Sustained, uninterrupted privatization of health care, a senior official dumped for daring to speak out about political interference in her supposedly independent work, thousands of dollars in illegal donations to the good ole Tory Dynasty now led by Premier Jim Prentice…
All this and a Speaker who doesn't understand or care about his impartial role in the Legislature... Plus a national mission to build pipelines to all points of the compass!
This is new management? Sure sounds a lot like the old Alberta Conservative management to me!
Now, it cannot be denied that Prentice dramatically and publicly repudiated some of the more bizarre activities that went on during the strange interregnum when Alison Redford and her advisors briefly grabbed power from the Tory Old Boys' Club, a spell during which the entire place seemed to descend into political la-la land.
So give the man his due: He gave the bum's rush to a few cabinet ministers he saw as too close to Redford, announced plans to sell off the planes Redford misused (even though that's not really a sound economic decision), and the notorious Skypalace will now have a half-million-dollar-plus boardroom table instead of two similarly priced powder rooms reminiscent of the Hay-Adams Hotel in Washington, D.C.
But really, the cost of abandoning policies and legislation is low when they appear to the public either to be prima facie evidence of corruption or are self-evidently doomed to be overturned by the courts.
So Alberta's "new management," to use the premier’s own phrase, really appears to be substantially unchanged when you look at the policies and behaviour that really matters. That stuff, even amid the supposed disavowal of everything that happened during the Redford Era, continues pretty much unchanged and unabated.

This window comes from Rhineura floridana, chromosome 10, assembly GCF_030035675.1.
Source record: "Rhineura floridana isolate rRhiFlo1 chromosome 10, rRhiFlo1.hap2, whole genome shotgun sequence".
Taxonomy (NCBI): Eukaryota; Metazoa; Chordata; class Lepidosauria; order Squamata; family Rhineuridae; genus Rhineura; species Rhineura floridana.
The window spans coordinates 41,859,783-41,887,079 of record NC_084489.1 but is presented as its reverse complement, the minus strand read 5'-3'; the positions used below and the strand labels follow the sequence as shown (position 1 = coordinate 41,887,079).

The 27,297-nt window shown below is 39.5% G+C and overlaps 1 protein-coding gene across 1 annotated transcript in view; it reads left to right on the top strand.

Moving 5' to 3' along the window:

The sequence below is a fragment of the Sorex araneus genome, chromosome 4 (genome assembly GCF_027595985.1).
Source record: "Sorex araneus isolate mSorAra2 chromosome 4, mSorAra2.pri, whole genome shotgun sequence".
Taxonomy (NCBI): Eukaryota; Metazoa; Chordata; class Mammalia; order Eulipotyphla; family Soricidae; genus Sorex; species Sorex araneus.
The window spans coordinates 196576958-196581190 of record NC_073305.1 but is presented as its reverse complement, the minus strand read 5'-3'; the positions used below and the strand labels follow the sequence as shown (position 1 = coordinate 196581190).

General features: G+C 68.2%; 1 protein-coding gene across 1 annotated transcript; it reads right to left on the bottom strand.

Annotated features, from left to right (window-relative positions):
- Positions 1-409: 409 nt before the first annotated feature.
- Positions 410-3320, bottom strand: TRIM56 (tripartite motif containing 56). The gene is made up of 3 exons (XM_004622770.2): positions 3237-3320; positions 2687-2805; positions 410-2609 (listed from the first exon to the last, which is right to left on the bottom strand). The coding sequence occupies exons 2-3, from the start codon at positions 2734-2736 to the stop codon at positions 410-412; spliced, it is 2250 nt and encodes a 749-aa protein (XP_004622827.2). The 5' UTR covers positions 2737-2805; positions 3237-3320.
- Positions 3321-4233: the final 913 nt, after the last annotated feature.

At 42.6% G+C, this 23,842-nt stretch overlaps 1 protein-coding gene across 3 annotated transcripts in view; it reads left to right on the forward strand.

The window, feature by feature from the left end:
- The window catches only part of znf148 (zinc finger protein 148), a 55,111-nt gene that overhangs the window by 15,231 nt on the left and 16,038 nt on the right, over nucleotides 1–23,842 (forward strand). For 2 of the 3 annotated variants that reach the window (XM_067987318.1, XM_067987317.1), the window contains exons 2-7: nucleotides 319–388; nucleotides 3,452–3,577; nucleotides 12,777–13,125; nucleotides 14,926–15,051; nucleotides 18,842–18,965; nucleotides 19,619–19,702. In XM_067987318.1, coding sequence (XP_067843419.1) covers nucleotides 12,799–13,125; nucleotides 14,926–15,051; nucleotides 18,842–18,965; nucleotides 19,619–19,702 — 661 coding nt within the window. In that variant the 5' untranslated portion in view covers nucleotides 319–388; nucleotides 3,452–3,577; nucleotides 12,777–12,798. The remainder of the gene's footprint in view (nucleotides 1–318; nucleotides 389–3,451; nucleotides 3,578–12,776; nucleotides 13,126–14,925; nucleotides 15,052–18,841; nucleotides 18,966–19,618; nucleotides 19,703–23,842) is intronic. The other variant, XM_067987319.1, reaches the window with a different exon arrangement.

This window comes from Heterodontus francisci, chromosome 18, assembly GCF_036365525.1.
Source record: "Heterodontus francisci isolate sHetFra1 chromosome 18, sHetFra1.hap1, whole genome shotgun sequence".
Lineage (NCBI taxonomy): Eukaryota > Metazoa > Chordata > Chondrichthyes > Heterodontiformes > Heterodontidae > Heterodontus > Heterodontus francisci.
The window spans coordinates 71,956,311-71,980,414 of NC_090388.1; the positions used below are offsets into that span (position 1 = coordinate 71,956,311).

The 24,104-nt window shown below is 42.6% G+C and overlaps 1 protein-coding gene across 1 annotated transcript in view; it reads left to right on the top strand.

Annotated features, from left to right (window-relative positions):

Consider the Sonic Boom -- that is, the privatization of more and more of Alberta's essential medical lab operations into the hands of a multinational company based on another continent: How is this anything but a continuation of the policies of the now-reviled former health minister Fred Horne, whom Prentice tossed over the side for being too closely associated with the Redford regime?
Alert readers will recall that Duncan Campbell, momentarily the CEO of Alberta Health Services during Horne's watch, swiftly departed that role after he mistakenly Tweeted last year that AHS would not seek private-sector bids for a $3-billion medical testing lab in Edmonton when physicians and other staff members protested.
Campbell was swiftly overruled on that one by Horne himself, who at the time was for all intents and purposes acting as the de facto CEO of AHS. Nothing had changed in the government's plan to privatize lab services, Horne snapped, closing the book on that episode as well as Campbell's term as CEO, although we were told at the time there was no connection.
Likewise, what is the significance of Health Minister Stephen Mandel's and Premier Prentice's own cautious bafflegab about continuing care versus long-term care but more of Horne's unstinting effort, as well as that of his portfolio predecessor Ron Liepert, to privatize and marketize seniors' care as if this were about the kind of hotel you could afford to holiday in and not the kind of place in which you would be forced to spin out your "golden years?"
"No plan! No plan!" those 2006 Albertans for Change "attack ads" whispered. They got that wrong. When it came to health care, and especially seniors' care, there was a plan all right. The same plan is in effect today under Prentice and Mandel. Exactly the same plan!